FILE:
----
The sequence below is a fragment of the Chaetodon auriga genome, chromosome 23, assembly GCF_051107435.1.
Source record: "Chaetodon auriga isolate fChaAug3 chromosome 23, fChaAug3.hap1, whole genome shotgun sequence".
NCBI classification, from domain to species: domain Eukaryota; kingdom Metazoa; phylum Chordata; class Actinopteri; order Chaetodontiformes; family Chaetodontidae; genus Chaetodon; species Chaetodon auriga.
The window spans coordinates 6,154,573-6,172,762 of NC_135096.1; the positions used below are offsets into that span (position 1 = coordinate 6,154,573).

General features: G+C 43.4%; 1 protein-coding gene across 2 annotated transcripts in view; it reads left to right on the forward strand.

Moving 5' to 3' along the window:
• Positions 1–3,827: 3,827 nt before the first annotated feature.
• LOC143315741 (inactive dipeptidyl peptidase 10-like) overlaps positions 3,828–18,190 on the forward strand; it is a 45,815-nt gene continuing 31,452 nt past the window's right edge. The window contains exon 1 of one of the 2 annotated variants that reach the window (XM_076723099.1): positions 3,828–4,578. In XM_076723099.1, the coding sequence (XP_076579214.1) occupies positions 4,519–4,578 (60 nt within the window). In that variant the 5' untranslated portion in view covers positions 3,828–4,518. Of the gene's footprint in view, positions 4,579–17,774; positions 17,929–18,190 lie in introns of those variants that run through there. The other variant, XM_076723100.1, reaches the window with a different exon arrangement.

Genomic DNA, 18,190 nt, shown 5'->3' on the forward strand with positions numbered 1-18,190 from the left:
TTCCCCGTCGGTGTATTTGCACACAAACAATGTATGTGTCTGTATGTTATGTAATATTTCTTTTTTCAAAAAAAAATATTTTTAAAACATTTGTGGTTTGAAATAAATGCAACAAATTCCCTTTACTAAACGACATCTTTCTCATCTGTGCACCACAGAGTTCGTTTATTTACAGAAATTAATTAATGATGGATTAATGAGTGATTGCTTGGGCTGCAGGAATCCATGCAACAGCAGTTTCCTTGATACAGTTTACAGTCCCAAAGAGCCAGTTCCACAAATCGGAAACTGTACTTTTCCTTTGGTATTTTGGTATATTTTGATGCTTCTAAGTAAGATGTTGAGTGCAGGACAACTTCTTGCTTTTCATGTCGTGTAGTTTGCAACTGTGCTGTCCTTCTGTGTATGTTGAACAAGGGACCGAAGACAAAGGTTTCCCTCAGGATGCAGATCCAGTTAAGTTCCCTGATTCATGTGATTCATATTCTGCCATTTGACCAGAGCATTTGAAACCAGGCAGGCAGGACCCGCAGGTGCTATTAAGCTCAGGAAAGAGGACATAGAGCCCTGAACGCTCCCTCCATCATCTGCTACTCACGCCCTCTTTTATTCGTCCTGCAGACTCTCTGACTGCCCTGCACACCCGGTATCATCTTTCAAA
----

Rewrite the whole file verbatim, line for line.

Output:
The sequence below is a fragment of the Chaetodon auriga genome, chromosome 23, assembly GCF_051107435.1.
Source record: "Chaetodon auriga isolate fChaAug3 chromosome 23, fChaAug3.hap1, whole genome shotgun sequence".
NCBI classification, from domain to species: domain Eukaryota; kingdom Metazoa; phylum Chordata; class Actinopteri; order Chaetodontiformes; family Chaetodontidae; genus Chaetodon; species Chaetodon auriga.
The window spans coordinates 6,154,573-6,172,762 of NC_135096.1; the positions used below are offsets into that span (position 1 = coordinate 6,154,573).

General features: G+C 43.4%; 1 protein-coding gene across 2 annotated transcripts in view; it reads left to right on the forward strand.

Moving 5' to 3' along the window:
• Positions 1–3,827: 3,827 nt before the first annotated feature.
• LOC143315741 (inactive dipeptidyl peptidase 10-like) overlaps positions 3,828–18,190 on the forward strand; it is a 45,815-nt gene continuing 31,452 nt past the window's right edge. The window contains exon 1 of one of the 2 annotated variants that reach the window (XM_076723099.1): positions 3,828–4,578. In XM_076723099.1, the coding sequence (XP_076579214.1) occupies positions 4,519–4,578 (60 nt within the window). In that variant the 5' untranslated portion in view covers positions 3,828–4,518. Of the gene's footprint in view, positions 4,579–17,774; positions 17,929–18,190 lie in introns of those variants that run through there. The other variant, XM_076723100.1, reaches the window with a different exon arrangement.

Genomic DNA, 18,190 nt, shown 5'->3' on the forward strand with positions numbered 1-18,190 from the left:
TTCCCCGTCGGTGTATTTGCACACAAACAATGTATGTGTCTGTATGTTATGTAATATTTCTTTTTTCAAAAAAAAATATTTTTAAAACATTTGTGGTTTGAAATAAATGCAACAAATTCCCTTTACTAAACGACATCTTTCTCATCTGTGCACCACAGAGTTCGTTTATTTACAGAAATTAATTAATGATGGATTAATGAGTGATTGCTTGGGCTGCAGGAATCCATGCAACAGCAGTTTCCTTGATACAGTTTACAGTCCCAAAGAGCCAGTTCCACAAATCGGAAACTGTACTTTTCCTTTGGTATTTTGGTATATTTTGATGCTTCTAAGTAAGATGTTGAGTGCAGGACAACTTCTTGCTTTTCATGTCGTGTAGTTTGCAACTGTGCTGTCCTTCTGTGTATGTTGAACAAGGGACCGAAGACAAAGGTTTCCCTCAGGATGCAGATCCAGTTAAGTTCCCTGATTCATGTGATTCATATTCTGCCATTTGACCAGAGCATTTGAAACCAGGCAGGCAGGACCCGCAGGTGCTATTAAGCTCAGGAAAGAGGACATAGAGCCCTGAACGCTCCCTCCATCATCTGCTACTCACGCCCTCTTTTATTCGTCCTGCAGACTCTCTGACTGCCCTGCACACCCGGTATCATCTTTCAAA